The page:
Handbag designer Rachel Nasvik promotes fresh wares with an urban Quest for ladies that lust for free stuff.
96 of her handbags were hidden in public places around NYC, filled with girly things like lip gloss, bobby pins and personalized playlists; as well as a note spouting the campaign manifesto: "You didn't find this bag, this bag found you." Lucky finders can keep 'em.
Rachel's Twitter is loaded with cryptic clues about where the bags can be spotted; her blog also sports images of discovered ones.
It's telling that eclectic music lover @quikness apprised us of this ad, featuring Dr. Dre for Dr Pepper, with nothing but a sad face. That's pretty much how we felt when Dre gave us his whole "slower is better" spiel -- a philosophy for hip-hop hits and Dr Pepper drinking etiquette.
For Dr Pepper's "Trust me, I'm a doctor!" effort, Dr. Dre joins a colourful list of other non-doctors that made careers out of pretending to be: Dr. Love and Dr. J.
Cisco's trained us to expect a campy pitch for the ASR 9000 to accompany almost all holidays where we have to demonstrate undying loyalty with cash.
Father's Day is no exception. After giving Dad a pass on every cheap brag and unlikely childhood triumph he's ever told, Cisco poses profound questions like this one:
"...And In what freaking universe would argyle socks be more appealing than six times the mobile backhaul capacity?!!"
Not this one, I guess. That reference to Dad being "burly and barrel-chested" was kind of creepy though, but in keeping with that slightly-violating oddvertising vibe that we're all crazy about right now.
Share the awesomeness! at techedgeweekly.com.
To strengthen the US Postal Service's online chops -- and give augmented reality technology some bonafide useful marketing implementation -- AKQA/DC developed the virtual box simulator.
Here's how it works: you print a little eagle off the website. (This is so the system knows how big your item is, relative to something else.) Switch on your web cam and launch the Virtual Box Simulator. Hold the eagle up to the camera until a virtual box appears, then toggle the size to best suit whatever item you plan to ship.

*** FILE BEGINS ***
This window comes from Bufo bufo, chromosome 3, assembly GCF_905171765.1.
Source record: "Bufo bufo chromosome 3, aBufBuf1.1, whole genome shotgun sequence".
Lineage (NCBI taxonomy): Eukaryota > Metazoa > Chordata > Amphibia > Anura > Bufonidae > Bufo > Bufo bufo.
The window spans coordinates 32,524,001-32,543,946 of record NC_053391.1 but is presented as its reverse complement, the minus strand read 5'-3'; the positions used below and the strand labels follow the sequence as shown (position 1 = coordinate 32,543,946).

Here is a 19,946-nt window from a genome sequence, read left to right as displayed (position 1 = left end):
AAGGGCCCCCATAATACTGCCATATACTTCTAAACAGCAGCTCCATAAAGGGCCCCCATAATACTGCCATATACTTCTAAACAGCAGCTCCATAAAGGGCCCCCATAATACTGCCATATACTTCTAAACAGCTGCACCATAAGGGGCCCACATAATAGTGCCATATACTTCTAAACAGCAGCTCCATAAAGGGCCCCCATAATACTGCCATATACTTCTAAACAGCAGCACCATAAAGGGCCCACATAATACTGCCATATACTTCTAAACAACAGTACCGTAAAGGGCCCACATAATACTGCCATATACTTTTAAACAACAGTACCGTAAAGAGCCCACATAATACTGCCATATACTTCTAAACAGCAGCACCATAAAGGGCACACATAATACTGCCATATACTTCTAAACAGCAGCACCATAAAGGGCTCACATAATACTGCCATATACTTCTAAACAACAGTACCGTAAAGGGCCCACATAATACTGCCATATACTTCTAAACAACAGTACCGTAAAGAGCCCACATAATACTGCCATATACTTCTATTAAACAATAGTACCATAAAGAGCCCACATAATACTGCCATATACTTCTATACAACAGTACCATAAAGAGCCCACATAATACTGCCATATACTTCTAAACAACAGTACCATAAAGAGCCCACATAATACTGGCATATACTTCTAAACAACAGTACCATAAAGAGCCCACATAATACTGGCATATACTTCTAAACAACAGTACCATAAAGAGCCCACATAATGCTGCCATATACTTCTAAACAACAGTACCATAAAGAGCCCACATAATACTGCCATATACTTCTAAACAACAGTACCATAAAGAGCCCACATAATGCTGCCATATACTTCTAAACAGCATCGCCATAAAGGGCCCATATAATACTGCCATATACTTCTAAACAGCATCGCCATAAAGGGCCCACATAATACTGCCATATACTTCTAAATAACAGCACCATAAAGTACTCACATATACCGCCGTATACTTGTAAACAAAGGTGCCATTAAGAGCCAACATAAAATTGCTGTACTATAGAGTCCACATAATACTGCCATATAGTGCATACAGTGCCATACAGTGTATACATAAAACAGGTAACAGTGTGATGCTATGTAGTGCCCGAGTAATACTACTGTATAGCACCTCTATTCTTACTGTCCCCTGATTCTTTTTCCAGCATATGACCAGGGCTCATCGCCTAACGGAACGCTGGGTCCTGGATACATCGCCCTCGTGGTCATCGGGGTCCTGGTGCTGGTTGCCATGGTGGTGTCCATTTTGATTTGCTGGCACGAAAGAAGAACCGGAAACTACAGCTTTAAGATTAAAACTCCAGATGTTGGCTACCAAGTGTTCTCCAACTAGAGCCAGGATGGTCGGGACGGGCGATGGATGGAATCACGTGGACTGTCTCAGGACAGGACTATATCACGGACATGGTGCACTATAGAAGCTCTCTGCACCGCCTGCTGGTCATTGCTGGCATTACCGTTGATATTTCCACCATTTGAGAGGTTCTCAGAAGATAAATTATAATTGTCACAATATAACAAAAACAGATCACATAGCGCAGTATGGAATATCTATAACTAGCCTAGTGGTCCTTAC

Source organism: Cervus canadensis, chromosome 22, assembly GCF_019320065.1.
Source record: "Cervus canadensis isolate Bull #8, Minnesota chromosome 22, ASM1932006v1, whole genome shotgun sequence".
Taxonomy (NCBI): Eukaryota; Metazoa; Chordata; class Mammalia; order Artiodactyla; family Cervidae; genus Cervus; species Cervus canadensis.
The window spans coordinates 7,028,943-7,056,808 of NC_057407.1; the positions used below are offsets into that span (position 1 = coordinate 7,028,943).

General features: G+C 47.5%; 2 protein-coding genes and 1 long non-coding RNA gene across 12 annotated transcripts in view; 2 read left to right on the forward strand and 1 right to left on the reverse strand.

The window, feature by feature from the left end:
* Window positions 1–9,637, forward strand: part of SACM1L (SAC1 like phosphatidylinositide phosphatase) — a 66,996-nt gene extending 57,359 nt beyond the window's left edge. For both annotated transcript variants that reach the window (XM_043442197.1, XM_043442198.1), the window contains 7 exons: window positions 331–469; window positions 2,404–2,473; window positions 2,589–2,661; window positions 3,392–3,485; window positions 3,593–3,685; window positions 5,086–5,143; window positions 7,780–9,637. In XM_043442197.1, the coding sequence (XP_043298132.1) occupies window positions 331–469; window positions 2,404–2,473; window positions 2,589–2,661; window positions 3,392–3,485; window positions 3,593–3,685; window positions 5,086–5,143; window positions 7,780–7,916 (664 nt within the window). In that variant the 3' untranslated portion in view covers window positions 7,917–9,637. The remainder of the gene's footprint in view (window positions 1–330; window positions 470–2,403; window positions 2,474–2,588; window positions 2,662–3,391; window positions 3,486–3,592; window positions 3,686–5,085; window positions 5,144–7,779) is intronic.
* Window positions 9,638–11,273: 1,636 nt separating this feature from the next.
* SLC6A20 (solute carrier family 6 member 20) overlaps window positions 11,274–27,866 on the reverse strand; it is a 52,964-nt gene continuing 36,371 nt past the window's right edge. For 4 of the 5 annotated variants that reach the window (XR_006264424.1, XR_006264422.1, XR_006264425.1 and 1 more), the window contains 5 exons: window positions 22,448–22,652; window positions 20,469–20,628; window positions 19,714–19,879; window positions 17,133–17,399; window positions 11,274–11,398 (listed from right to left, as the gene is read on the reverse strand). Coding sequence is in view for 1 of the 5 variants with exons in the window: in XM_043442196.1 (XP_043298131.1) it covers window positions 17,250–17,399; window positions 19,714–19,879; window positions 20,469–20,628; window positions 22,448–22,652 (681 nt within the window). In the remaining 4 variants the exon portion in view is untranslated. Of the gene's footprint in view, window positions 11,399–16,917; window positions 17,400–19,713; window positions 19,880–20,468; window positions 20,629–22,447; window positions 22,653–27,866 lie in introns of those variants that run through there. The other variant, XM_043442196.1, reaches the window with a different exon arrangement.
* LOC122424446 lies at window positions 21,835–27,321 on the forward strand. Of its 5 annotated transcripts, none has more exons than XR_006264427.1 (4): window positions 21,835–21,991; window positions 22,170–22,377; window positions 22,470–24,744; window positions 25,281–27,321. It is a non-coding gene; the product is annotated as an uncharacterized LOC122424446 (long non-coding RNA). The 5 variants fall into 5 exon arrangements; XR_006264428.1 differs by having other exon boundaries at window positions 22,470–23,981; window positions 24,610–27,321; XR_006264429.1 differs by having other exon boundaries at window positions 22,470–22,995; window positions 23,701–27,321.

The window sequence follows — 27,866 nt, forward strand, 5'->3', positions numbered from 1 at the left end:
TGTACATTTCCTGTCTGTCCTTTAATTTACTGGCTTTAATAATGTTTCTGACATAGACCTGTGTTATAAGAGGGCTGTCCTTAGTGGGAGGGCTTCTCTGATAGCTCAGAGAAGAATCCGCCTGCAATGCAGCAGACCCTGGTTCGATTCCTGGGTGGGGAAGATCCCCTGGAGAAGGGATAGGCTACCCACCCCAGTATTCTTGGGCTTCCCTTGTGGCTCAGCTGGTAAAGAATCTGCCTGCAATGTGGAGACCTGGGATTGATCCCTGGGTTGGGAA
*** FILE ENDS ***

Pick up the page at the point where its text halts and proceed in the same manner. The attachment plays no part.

30Rock's Jane Krakowski appears in this tacky ravaging of Gone with the Wind for Breyer's ice cream.
And while we can appreciate the seamless integration of a contemporary (if hardly worthy) Scarlett O'Hara, it disgusts us to no end when she puts on the Southern simper and weds her crappy girls-night-out-fantasy dialogue to Rhett's timeless hot/cold leading man ditties.
Make sure you sniff some glue before watching this Sub Rosa-created video or Diesel's fragrance, Only the Brave. Or smoke some weed. Or, better yet, heroin. No, we're not advocating drug use. It's just that the trippiness of this whacked creation would likely be be far more enjoyable under the influence of something.
What do Dean Cain, Bobcat Goldthwait, and a rotund man in a silver unitard all have in common? They are all part of Microsoft's latest Internet Explorer 8 campaign developed by Indiana-based advertising agency, Bradley and Montgomery.
If that pitch made you as almost-curious as it made us, check out browserforthebetter.com. Hopefully you'll have better luck than we did: the site demanded that we install Silverlight before divulging anything, and even after that, it still wouldn't relinquish its secrets.
So we had to hit up Ads of the World, where we found out the campaign is coloured by a series of PSA-style "Special Internet Service Announcements" targeted to people with internet afflictions.
So it's kinda like that HANDTOSS shit all over again. Microsoft, how one-trick-pony are you?
When Lenovo told us about its laptop theft preventative, the SMS Kill Switch, we didn't think they actually meant "kill the thieves dead."
That's the vibe we got when we saw "Laptop Theft Goes with a Bang," a video promoting the new feature, seeded by The 7th Chamber.
But if it's any consolation, even as the street crook spontaneously combusts, you can rest assured your laptop remains both safe and scratch-free.
The SMS Kill Switch now comes stock in new Lenovo ThinkPads. Actual WCDs (weapons of crook destruction) probably need to be modded in -- but hey, if iPhones can open car doors, that can't be hard.
Wawa's pushing its yearly Hoagiefest new media-style: with the requisite Facebook, and online video, etc. etc. But like last year, the campaign's big deal-breaker is a song commissioned by Parry Gripp.
Witness the magic at hoagiefest.com.
The animation, unabashedly high-pitched music and the prospect of a fresh hoagie lights up our innards like psychedelic pot. For Steve it conjures up Woodstock "with maybe a little Up With People thrown into the mix" -- for me it's totally Beatles circa Sgt. Pepper's Lonely Hearts Club Band.
This year, fans can join in the fun by making their own songs or videos, then voting for each other's. Winning entrants could win a year's worth or hoagies -- or hell, their own Hoagiefest. (What would you do with such a thing?)
We're just waiting for the spoofs on "Break the Monotony," a campaign for SPAM -- yes, the meat whose identity you can never quite peg -- put together by LAIKA.
See "Bored Room," which depicts bread slices in a meeting, falling gradually into comas, until SPAM leaps in, Kool-Aid Man-style, and crashes the party.